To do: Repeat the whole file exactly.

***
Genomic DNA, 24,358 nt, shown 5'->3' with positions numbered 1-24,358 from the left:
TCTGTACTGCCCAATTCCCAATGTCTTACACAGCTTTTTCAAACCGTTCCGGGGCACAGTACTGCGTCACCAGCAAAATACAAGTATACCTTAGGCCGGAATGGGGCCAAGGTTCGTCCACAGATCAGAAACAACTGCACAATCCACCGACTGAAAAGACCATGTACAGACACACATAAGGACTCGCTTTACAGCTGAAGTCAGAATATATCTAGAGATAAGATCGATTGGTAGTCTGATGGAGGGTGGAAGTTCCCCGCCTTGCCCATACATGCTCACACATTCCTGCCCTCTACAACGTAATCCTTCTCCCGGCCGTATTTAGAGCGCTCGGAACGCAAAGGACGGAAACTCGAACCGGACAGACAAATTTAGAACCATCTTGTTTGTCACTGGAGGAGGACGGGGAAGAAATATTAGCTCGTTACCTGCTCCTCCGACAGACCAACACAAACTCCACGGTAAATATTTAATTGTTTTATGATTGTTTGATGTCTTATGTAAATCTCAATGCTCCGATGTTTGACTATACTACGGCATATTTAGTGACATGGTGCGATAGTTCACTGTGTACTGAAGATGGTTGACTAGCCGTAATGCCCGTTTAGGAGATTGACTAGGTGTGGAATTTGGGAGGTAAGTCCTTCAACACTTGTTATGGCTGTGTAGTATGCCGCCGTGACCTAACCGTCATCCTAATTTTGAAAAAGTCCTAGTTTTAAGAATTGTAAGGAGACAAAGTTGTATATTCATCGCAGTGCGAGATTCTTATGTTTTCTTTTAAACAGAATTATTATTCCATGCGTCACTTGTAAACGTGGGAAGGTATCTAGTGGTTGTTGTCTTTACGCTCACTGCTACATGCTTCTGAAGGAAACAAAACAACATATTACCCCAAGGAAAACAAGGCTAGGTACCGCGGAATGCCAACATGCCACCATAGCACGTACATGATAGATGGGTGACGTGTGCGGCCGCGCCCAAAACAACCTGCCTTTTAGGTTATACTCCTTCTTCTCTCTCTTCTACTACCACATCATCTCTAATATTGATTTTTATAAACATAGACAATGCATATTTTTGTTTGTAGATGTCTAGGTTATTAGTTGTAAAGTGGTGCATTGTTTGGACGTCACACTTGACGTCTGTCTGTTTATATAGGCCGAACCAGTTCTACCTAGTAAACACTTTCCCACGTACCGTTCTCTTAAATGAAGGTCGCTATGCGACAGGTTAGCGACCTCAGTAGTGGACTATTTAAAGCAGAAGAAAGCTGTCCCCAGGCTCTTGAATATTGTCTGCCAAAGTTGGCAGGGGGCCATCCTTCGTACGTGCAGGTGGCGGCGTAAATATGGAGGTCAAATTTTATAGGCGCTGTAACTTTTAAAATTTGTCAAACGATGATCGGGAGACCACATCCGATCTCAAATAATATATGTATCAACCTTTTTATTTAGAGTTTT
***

Genomic DNA, 24,358 nt, shown 5'->3' with positions numbered 1-24,358 from the left:
TCTGTACTGCCCAATTCCCAATGTCTTACACAGCTTTTTCAAACCGTTCCGGGGCACAGTACTGCGTCACCAGCAAAATACAAGTATACCTTAGGCCGGAATGGGGCCAAGGTTCGTCCACAGATCAGAAACAACTGCACAATCCACCGACTGAAAAGACCATGTACAGACACACATAAGGACTCGCTTTACAGCTGAAGTCAGAATATATCTAGAGATAAGATCGATTGGTAGTCTGATGGAGGGTGGAAGTTCCCCGCCTTGCCCATACATGCTCACACATTCCTGCCCTCTACAACGTAATCCTTCTCCCGGCCGTATTTAGAGCGCTCGGAACGCAAAGGACGGAAACTCGAACCGGACAGACAAATTTAGAACCATCTTGTTTGTCACTGGAGGAGGACGGGGAAGAAATATTAGCTCGTTACCTGCTCCTCCGACAGACCAACACAAACTCCACGGTAAATATTTAATTGTTTTATGATTGTTTGATGTCTTATGTAAATCTCAATGCTCCGATGTTTGACTATACTACGGCATATTTAGTGACATGGTGCGATAGTTCACTGTGTACTGAAGATGGTTGACTAGCCGTAATGCCCGTTTAGGAGATTGACTAGGTGTGGAATTTGGGAGGTAAGTCCTTCAACACTTGTTATGGCTGTGTAGTATGCCGCCGTGACCTAACCGTCATCCTAATTTTGAAAAAGTCCTAGTTTTAAGAATTGTAAGGAGACAAAGTTGTATATTCATCGCAGTGCGAGATTCTTATGTTTTCTTTTAAACAGAATTATTATTCCATGCGTCACTTGTAAACGTGGGAAGGTATCTAGTGGTTGTTGTCTTTACGCTCACTGCTACATGCTTCTGAAGGAAACAAAACAACATATTACCCCAAGGAAAACAAGGCTAGGTACCGCGGAATGCCAACATGCCACCATAGCACGTACATGATAGATGGGTGACGTGTGCGGCCGCGCCCAAAACAACCTGCCTTTTAGGTTATACTCCTTCTTCTCTCTCTTCTACTACCACATCATCTCTAATATTGATTTTTATAAACATAGACAATGCATATTTTTGTTTGTAGATGTCTAGGTTATTAGTTGTAAAGTGGTGCATTGTTTGGACGTCACACTTGACGTCTGTCTGTTTATATAGGCCGAACCAGTTCTACCTAGTAAACACTTTCCCACGTACCGTTCTCTTAAATGAAGGTCGCTATGCGACAGGTTAGCGACCTCAGTAGTGGACTATTTAAAGCAGAAGAAAGCTGTCCCCAGGCTCTTGAATATTGTCTGCCAAAGTTGGCAGGGGGCCATCCTTCGTACGTGCAGGTGGCGGCGTAAATATGGAGGTCAAATTTTATAGGCGCTGTAACTTTTAAAATTTGTCAAACGATGATCGGGAGACCACATCCGATCTCAAATAATATATGTATCAACCTTTTTATTTAGAGTTTT